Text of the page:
Sir Isaac Newton's Occult Studies
"After Isaac Newton was knighted by Queen Anne in 1705 he adopted an unusual coat of arms: a pair of human tibiæ crossed on a black background, like a pirate flag without the skull. After some general reflections on Newton’s monumental scientific achievements and on his enigmatic life, we investigate the story of his coat of arms. We also discuss how its simple design illustrates the concept of chirality, which would later play an important role in the philosophical arguments about Newton’s conception of space, as well as in the development of modern chemistry and particle physics."
image and quote source: https://arxiv.org/pdf/1310.7494.pdf
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Newton's Occulted Studies
"Leibniz, who rejected the Newtonian theory of gravity, originated the claim that Newton conceived of gravity as an “occult quality,” an aspersion that Newton strenuously denied "
"Newton’s private writings do evince a keen involvement with alchemy and its arcane imagery, but at the time there was no clear boundary between alchemy as mysti- cism and alchemy as early modern chemistry. Moreover, the otherworldliness of alchemy as practiced in New- ton’s day may have been exaggerated by 19th-century occultists and those influenced by their interpretations Newton’s alchemical interests, which he shared with em- inent contemporaries such as Robert Boyle and John Locke, undoubtedly influenced his atomism On the other hand, the notion that alchemy contributed to his conception of gravity as an action at a distance may be, according to the most recent scholarship, “something of a canard.”
Leibniz, who rejected the Newtonian theory of gravity, originated the claim that Newton conceived of gravity as an “occult quality,” an aspersion that Newton strenuously denied Explaining that he did not “feign hy- potheses” about the mechanism by which gravity acted across empty space, Newton presented his theory as a mathematical description of gravity’s observable ef- fects, an attitude wholly compatible with modern sci- entific principles. According to a tradition collected by Voltaire, when the elderly Newton was asked how he had discovered his celebrated law of universal gravitation, he replied: “by thinking on it continually.”
Newton was a devout but unorthodox Christian who privately rejected the doctrines of the Holy Trinity and the immortality of the soul as unscriptural and idolatrous.34 He dedicated a considerable effort to es- tablishing a chronology of human civilization, combining his belief in the wisdom of the ancients and in the his- toricity of the Bible with innovative uses of astronomy and other quantitative techniques. A failure from the standpoint of our current understanding of history, that work does shed light on Newton’s attitudes towards the various branches of learning.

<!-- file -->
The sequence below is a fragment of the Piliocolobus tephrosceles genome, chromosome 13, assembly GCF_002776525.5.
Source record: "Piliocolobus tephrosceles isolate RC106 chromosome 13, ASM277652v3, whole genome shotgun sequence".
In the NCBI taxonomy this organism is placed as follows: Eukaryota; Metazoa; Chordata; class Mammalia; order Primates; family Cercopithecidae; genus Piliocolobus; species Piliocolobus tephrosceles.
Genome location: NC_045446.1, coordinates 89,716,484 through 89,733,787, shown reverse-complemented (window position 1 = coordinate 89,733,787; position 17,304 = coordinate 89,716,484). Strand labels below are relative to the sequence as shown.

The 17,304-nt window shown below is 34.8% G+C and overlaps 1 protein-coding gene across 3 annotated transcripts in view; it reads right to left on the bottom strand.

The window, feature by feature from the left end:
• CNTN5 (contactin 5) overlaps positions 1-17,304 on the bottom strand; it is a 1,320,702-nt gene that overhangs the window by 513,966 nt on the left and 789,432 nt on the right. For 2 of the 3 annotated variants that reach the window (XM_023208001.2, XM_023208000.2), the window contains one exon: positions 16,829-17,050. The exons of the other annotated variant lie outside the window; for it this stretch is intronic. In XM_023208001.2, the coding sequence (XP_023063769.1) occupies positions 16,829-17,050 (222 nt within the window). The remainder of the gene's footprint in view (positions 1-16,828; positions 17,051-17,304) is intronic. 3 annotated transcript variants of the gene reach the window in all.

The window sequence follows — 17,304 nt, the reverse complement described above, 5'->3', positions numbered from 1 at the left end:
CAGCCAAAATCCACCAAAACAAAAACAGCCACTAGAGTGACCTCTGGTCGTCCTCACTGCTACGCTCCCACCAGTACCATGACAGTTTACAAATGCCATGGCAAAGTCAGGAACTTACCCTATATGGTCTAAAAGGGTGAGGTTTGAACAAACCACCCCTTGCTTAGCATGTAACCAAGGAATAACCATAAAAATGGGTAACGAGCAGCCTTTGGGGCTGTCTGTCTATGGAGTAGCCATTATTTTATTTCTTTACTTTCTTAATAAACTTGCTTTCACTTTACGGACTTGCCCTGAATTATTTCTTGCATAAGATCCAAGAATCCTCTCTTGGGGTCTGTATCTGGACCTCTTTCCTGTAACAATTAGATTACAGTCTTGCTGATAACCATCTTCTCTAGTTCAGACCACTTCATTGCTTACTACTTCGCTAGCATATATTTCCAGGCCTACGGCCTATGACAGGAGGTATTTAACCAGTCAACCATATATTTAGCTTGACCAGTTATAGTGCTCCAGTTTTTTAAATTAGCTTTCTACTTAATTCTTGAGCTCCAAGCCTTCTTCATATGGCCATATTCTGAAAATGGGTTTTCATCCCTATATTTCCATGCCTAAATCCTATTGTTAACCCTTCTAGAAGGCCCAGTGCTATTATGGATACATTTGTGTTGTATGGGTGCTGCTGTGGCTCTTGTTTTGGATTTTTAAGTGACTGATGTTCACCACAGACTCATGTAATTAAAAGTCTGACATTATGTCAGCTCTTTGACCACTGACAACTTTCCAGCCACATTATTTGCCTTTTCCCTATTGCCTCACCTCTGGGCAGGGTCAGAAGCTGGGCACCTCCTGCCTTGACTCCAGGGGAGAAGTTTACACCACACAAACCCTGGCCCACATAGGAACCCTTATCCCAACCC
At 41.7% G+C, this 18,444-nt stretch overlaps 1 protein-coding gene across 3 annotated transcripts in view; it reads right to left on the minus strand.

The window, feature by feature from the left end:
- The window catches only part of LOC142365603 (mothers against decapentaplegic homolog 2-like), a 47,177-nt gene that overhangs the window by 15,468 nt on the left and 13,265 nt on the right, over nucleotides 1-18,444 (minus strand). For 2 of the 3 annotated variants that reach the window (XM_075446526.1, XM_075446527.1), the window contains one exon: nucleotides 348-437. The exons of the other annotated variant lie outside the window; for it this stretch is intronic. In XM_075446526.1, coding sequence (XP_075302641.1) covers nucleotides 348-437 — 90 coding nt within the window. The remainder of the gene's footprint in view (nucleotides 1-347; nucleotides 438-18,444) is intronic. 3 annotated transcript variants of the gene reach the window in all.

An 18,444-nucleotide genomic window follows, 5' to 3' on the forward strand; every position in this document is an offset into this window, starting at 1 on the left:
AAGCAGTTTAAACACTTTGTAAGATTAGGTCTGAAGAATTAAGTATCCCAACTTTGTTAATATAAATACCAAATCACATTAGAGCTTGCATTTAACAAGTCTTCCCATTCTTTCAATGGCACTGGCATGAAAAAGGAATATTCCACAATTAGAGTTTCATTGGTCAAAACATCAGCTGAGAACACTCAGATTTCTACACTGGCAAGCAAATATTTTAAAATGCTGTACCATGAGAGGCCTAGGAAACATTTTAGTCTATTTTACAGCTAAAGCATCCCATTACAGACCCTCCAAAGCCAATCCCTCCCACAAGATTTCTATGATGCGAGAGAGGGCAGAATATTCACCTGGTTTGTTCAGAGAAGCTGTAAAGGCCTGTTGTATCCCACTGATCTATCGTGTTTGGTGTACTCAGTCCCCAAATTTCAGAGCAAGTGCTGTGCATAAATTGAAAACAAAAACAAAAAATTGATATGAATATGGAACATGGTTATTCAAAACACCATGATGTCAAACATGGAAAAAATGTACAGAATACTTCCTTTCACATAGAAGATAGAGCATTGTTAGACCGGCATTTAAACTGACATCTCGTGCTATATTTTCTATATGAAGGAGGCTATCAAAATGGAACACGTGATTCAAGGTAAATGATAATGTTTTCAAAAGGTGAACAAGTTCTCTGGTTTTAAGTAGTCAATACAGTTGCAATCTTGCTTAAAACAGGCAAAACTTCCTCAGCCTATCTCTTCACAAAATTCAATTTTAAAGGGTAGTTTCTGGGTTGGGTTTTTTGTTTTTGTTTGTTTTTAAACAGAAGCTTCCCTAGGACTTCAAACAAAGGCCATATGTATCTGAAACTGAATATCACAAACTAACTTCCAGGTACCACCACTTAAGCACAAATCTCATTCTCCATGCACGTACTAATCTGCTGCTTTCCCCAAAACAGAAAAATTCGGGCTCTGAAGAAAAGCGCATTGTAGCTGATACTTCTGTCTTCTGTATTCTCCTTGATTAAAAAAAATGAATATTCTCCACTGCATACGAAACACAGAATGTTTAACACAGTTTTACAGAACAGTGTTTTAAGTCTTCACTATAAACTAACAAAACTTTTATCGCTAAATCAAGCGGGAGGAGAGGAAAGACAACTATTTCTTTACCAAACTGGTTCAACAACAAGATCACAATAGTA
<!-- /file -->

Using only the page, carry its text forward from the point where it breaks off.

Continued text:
Philosopher Richard Popkin tried to make theology the key to Newton’s intellectual development, provocatively asking why “one of the greatest anti-Trinitarian theolo- gians of the 17th century” took “time off to write works on natural science, like the Principia Mathematica?” But the fact that, in due course, Newton’s mathematics and physics were decisively embraced by an international community of scholars, the vast majority of whom were either ignorant of his religious convictions or actively hos- tile to them, suggests that Newton’s theology can con- tribute little to elucidating the content of his science. Even Newton’s belief that divine intervention is needed to keep the planets on their regular orbits —as theologically charged a claim about nature as he ever published — was based on the mathematical laws of gravity that he had abstracted from astronomical observations, and the problem that he thereby raised, the dynamical stability of the solar system, has continued to occupy physicists and mathematicians to this day.
In my view, if there is something to learn today from Newton’s religion, and more broadly from his life beyond his immortal work in the exact sciences, it is a lesson close to Max Weber’s “elective affinities” between the worldview associated with certain historical strands of Protestant Christianity, and the scientific and industrial revolutions.40 According to historian Stephen Snobelen, “in his biblicism, piety and morality, Newton was a pu- ritan through and through.” The central paradox of Newton’s life is close to what Weber underlined in his analysis of the growth of capitalism: that the Puritans, whose convictions seem so remote from our perspective,
contributed decisively to creating the modern world. In the context of the radical English Puritanism of the 17th century —of the religion of Oliver Cromwell, John Mil- ton, and the Pilgrim Fathers— the man Isaac Newton gains some intelligibility.
Puritanism and its legacy have long been contentious in English-language historiography, as reflected, for in- stance, in the widely diverging evaluations of Oliver Cromwell’s rule.43 Newton’s own (doctrinally heterodox) Puritanism may account, in part, for the antipathy of some of his biographers. Historian Frank Manuel saw the prosecution of counterfeiters during Newton’s tenure at the Mint as an opportunity for the great man to “hurt and kill without doing violence to his scrupulous puri- tan conscience,” adding that “the blood of the coiners and clippers nourished him.”44 Rupert Hall dismissed this “sadistic vampire” portrait as “blood-tub Victorian melodrama rather than biography.”